Much of the goodwill built up by the experimental and truly risky Tanner '88 is dissipated in this well-intentioned return to the form. The original minseries blurred the line between reality and fiction by positing its own candidate, Michael Murphy's Jack Tanner, as a Democratic longshot. Filmed during the primary season, director Robert Altman's crew followed "Tanner" around from one state to the next, often mingling with real candidates and personalities and raising some fascinating questions about American politics - the "fake" candidate was as credible as some of the real ones. Tanner's daughter Alex took a break from college to accompany her father, giving us another perspective on the chaotic campaign trail.
Shot during last year's Presidential campaign, Tanner on Tanner is a dispiriting story that seems to predict the defeat of the Democrats by presenting Tanner as a borderline sell-out. The movie is really about docu filmmaking using the election only as a background, and has only negative things to say about the process.
The media keeps telling us that docus are big right now, and we're inundated by non-fiction videos from all directions. Activist docus are reviled by conservatives, ignored if they're unsensationally dedicated to dry facts and condemned if they present an opinionated point of view. Alex Tanner's video is made for all the wrong reasons, as a personal statement of her relationship to her dad and as a personal affirmation of her place in the political landscape, a way of justifying her existence as a 34 year-old woman without a real career.
Ex-candidate Tanner now seems to be more of a party advisor than a political force. In each episode he delivers a tirade of anti-George Bush rhetoric that seems disingenuous whether you're on that side or not; Tanner on Tanner militantly expects its audience to agree with its point of view, and that's just as primitive as pushy conservative opinionizing. The only conservative is a foolish campaign worker who happens to be gay; nobody can remember what he did in the earlier campaign and he becomes a cruel joke. The reasonable Jack Tanner is no longer a maverick free-thinker, even though the show pretends that he contributes key ideas to John Kerry's nomination acceptance speech anonymously for the good of the party. At the end, with T.J. Cavanaugh (Pamela Reed, Tanner's campaign manager in '88 and now supposedly a Kerry strategist) promising a policy job in the presumed Democratic White House, Tanner decides to back away from the fiery anti-war positions we've heard him spout on his daughter's videotapes. It's almost as if Altman and writer Garry Trudeau are tearing the Democrats down; Tanner indeed waffles in his statements just like what the right accused Kerry of doing. Maybe that's why Tanner is hiding his face on the DVD cover art.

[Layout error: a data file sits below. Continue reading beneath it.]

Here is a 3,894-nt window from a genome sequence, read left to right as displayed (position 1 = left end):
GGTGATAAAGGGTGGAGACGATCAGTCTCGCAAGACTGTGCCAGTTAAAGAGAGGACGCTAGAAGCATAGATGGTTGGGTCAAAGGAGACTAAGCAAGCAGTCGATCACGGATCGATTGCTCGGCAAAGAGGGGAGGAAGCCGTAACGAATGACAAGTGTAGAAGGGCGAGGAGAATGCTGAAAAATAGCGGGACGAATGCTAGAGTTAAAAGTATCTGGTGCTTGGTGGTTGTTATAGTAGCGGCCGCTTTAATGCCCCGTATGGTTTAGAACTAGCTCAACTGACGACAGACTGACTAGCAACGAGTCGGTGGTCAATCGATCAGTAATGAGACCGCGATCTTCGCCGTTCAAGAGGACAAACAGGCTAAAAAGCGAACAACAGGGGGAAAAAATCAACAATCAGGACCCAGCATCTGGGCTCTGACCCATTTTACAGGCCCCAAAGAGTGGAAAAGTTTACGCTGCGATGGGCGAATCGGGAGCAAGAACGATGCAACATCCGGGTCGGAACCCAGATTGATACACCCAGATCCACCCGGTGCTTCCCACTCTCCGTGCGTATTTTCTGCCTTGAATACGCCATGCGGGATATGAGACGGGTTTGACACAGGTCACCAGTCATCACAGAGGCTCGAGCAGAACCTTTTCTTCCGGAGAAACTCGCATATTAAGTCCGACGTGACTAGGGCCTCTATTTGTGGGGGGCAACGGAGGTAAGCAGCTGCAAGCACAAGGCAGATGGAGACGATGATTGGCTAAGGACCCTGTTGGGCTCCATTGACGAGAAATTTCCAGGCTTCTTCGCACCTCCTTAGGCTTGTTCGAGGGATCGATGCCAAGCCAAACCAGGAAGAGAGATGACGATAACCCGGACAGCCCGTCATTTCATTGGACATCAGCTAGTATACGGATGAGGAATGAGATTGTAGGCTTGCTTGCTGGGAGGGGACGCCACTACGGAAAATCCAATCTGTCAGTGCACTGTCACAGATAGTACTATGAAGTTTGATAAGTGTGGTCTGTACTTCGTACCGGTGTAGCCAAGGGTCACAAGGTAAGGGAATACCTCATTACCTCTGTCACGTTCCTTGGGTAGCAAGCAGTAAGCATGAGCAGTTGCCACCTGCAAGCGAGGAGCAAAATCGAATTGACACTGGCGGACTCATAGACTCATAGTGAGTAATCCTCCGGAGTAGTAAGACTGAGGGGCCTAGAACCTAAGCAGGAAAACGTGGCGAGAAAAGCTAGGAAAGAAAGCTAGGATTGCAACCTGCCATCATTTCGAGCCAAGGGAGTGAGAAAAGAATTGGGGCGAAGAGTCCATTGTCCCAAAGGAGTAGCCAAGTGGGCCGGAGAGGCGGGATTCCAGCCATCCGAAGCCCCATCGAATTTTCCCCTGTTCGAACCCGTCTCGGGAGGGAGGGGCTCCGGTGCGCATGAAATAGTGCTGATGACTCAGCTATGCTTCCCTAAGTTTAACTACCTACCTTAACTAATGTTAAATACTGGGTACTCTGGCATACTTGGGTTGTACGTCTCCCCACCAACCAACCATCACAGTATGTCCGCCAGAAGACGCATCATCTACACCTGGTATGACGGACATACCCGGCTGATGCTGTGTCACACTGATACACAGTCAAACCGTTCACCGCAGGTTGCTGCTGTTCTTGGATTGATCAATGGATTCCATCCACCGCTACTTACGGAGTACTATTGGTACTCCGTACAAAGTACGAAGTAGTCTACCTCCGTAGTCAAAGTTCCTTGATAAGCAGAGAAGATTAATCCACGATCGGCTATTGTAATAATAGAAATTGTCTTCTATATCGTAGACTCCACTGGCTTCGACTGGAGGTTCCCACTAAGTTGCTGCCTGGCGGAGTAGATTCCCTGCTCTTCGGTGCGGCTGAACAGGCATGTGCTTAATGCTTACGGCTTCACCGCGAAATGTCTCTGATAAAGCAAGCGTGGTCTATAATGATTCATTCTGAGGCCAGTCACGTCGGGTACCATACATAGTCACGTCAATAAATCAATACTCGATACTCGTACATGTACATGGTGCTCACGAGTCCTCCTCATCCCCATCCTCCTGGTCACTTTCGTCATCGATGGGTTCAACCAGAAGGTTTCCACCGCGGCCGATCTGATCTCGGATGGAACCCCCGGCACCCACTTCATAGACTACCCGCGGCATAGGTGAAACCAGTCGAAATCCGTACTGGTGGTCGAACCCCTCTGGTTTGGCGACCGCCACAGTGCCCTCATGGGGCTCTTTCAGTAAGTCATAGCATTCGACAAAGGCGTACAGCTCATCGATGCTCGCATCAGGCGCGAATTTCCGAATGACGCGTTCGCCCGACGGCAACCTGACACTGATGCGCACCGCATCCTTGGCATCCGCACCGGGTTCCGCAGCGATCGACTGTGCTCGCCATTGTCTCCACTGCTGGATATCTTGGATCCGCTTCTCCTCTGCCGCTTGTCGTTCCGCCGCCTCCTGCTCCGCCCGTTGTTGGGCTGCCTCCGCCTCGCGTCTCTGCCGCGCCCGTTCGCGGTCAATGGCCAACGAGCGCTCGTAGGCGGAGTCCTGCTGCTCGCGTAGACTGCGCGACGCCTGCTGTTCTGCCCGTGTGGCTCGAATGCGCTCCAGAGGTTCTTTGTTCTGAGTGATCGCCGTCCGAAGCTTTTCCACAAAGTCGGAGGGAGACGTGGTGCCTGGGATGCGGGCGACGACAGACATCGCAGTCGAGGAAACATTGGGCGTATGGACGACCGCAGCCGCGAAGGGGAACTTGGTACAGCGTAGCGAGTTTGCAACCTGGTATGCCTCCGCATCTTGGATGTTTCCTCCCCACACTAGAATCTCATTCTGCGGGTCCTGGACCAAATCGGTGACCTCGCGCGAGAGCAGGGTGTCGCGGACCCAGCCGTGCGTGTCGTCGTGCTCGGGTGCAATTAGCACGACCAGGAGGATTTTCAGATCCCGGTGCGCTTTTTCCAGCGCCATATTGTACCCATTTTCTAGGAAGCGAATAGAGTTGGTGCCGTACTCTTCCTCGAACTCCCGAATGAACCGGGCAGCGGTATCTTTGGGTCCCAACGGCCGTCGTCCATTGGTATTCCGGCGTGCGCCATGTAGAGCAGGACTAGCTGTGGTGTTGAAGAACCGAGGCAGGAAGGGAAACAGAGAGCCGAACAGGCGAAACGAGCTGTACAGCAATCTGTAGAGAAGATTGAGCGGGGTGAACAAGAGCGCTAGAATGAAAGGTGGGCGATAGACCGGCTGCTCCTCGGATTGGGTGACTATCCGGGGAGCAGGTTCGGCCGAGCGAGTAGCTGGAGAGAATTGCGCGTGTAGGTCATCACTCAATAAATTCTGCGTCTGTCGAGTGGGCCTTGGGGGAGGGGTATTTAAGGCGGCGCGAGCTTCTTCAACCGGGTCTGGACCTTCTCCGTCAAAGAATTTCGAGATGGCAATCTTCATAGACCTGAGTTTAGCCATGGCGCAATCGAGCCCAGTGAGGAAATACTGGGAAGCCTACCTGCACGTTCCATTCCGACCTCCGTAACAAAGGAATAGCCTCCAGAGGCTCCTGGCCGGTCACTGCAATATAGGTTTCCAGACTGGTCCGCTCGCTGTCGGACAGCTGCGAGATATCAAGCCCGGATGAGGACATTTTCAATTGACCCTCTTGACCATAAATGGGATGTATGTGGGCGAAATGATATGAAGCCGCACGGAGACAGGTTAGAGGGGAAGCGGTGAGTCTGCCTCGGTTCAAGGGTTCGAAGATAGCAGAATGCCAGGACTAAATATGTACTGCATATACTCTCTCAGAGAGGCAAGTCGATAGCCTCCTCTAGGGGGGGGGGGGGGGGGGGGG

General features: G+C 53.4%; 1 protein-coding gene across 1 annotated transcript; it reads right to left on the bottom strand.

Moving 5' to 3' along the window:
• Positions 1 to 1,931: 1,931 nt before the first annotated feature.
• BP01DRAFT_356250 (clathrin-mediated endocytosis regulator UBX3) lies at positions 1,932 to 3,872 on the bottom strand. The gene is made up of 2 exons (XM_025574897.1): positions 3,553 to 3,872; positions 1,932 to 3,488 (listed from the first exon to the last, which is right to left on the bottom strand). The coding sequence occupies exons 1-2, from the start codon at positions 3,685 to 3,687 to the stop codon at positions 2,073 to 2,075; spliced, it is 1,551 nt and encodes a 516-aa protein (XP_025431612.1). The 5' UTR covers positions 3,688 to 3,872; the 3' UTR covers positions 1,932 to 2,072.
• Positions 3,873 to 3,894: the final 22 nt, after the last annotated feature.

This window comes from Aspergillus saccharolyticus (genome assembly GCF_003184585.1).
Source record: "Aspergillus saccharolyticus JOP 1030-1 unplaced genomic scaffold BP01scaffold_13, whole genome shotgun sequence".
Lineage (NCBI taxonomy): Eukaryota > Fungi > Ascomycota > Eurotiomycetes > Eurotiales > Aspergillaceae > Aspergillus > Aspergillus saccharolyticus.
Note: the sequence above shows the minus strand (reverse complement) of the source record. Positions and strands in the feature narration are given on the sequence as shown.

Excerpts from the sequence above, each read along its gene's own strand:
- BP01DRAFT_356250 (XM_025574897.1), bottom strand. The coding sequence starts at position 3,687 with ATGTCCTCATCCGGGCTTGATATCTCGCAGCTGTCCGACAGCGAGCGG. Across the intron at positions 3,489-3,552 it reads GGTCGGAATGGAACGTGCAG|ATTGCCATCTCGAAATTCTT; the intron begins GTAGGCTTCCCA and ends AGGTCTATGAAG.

Alex's character is given some depth, especially in a subplot about her Central American husband, missing and perhaps kidnapped by a death squad. But he also could have skipped, leaving Alex in doubt as to whether she's a wife or a widow, married to a martyr or a flake. She doesn't know who she is, and that's not good for someone trying to run a docu film unit. Trudeau and Altman overlap their dialogue and go for the same kind of chaotic atmosphere from the first film, but it's all too pat. Alex is financing her show on credit and her editor has to make ends meet by cutting porn at night; her Indian sound man ("Speed, God willing") is continually being picked up and harassed by the police, and her producing is all enthusiasm and little else. Alex's entourage is completed by Stuart (Luke McFarlane), one of her students making a video about her making a docu.